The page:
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Return to sender? Preckwinkle vetoes plan to give first responders COVID-19 addresses: ‘This didn’t make any sense’
The veto is the first for the Cook County Board president.
Tuesday, May 26, 2020 Chicago Sun-Times by Rachel HInton
Just days after rare defiance from the Cook County Board, Toni Preckwinkle on Tuesday issued her first veto in ten years as board president, nixing a resolution that would provide the addresses of COVID-19 positive patients to first responders in suburban Cook County.
The Hyde Park Democrat said she never expected the resolution to pass and decided over the weekend to veto it. Its impact on the county’s black and brown communities — as well as warnings from public health officials — drove her decision.
“We have to listen to the people whose job it is to protect us in these times of crisis ... and they have been quite clear from the very beginning that this didn’t make any sense from a public health perspective,” she said.
Her veto sparked applause from the American Civil Liberties Union and disappointment from Democratic commissioner who sponsored the ordinance.
When the measure passed last Thursday over her objections, Preckwinkle said she was “profoundly disappointed.”
The resolution, titled Share Addresses for Emergencies with First Responders, would have provided first responders in the jurisdiction of the county’s Department of Public Health access only to the addresses of those who’ve tested positive for the deadly virus. That area includes 127 municipalities and 2.5 million residents.
Preckwinkle cited conversations with the county’s health department and its decision to follow guidelines from the Illinois Department of Public Health as part of her reasoning to veto the measure, which the 17-member County Board passed with bipartisan support.
“As we struggle with the pandemic, it’s been catastrophic for our country. ... We can’t just give in to our fears,” Preckwinkle said.
The measure sparked debate over protecting police officers, firefighters, paramedics and other first responders against the need to protect the public’s right to privacy.
Cook County Commissioner Scott Britton, who sponsored the measure, said Tuesday he was “disappointed” by the veto but he doesn’t plan to fight it.
“I think the thing we have to try to do right now is try to get all of the [personal protective equipment] to our first responders that we possibly can so that they’re protected,” Britton said. “I think that’s going to be the emphasis of what we do going forward.”
Last week, the Glenview Democrat acknowledged the “civil rights issues that are raised” by the resolution. At the time, Britton said he’d like to be able to say “that we don’t have to worry about overreach by the government, that we don’t have to worry about inherent racism in the system.” He couldn’t do that, but argued that the resolution provides some limits.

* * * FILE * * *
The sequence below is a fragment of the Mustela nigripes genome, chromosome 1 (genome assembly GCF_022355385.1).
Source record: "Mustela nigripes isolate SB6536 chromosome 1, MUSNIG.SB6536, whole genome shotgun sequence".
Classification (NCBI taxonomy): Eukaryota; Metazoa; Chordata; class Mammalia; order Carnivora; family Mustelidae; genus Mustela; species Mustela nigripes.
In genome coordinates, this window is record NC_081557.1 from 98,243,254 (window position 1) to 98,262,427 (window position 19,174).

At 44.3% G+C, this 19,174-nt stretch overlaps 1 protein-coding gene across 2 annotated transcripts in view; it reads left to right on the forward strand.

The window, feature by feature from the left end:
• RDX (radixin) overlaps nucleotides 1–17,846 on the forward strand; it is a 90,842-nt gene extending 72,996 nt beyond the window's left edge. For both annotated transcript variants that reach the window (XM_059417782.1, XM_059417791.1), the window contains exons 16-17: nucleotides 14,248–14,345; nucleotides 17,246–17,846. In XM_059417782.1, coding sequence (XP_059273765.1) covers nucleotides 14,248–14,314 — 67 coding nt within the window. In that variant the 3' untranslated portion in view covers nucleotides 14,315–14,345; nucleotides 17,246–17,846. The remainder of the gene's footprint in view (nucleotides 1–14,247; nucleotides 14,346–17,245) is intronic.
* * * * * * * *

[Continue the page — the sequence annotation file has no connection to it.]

For Preckwinkle, that acknowledgement didn’t go far enough.
“I don’t see how anyone who understands the endemic nature of racism in this country and the discrimination that black and brown people have experienced, will assume that this resolution is somehow going to be immune from that discrimination and endemic racism,” Preckwinkle said last week, unsuccessfully urging commissioners to vote against the measure. “So for those reasons, there’s no way . . . that I would encourage anyone to support [the resolution.]”
Despite the plea, seven Democratic commissioners and the board’s two Republicans voted for the measure. Seven Democrats voted against it; one voted present.
Preckwinkle’s veto is her first since the start of her tenure as Cook County Board president in 2010. She said the measure could give first responders a false sense of security when out on the job since some coronavirus cases are asymptomatic.
Colleen Connell, executive director of ACLU Illinois, said she “applauds President Preckwinkle for prioritizing the public health and safety of all residents.”
The organization explored options to halt the resolution after it passed, including legal action.
“It is in everybody’s best interest, including first responders, to treat every contact with a member of the public as though they are potentially COVID-positive,” Connell said.
Dr. Rachel Rubin, one of the leaders of the county’s Department of Public Health, said that while certain types of personal protective equipment are in demand, at this point the county has a “sufficient” supply to equip first responders and other health care workers.
“Believe me, first responders of all various classifications are at the top of our minds, the top of our priority lists absolutely,” Rubin said. “We take their safety to be of paramount importance, and that’s why we’re saying that they have to be ready for every single encounter they have with the public and they have to assume that everybody is positive. ... They need to be prepared, and that’s part of being a first responder is being prepared.”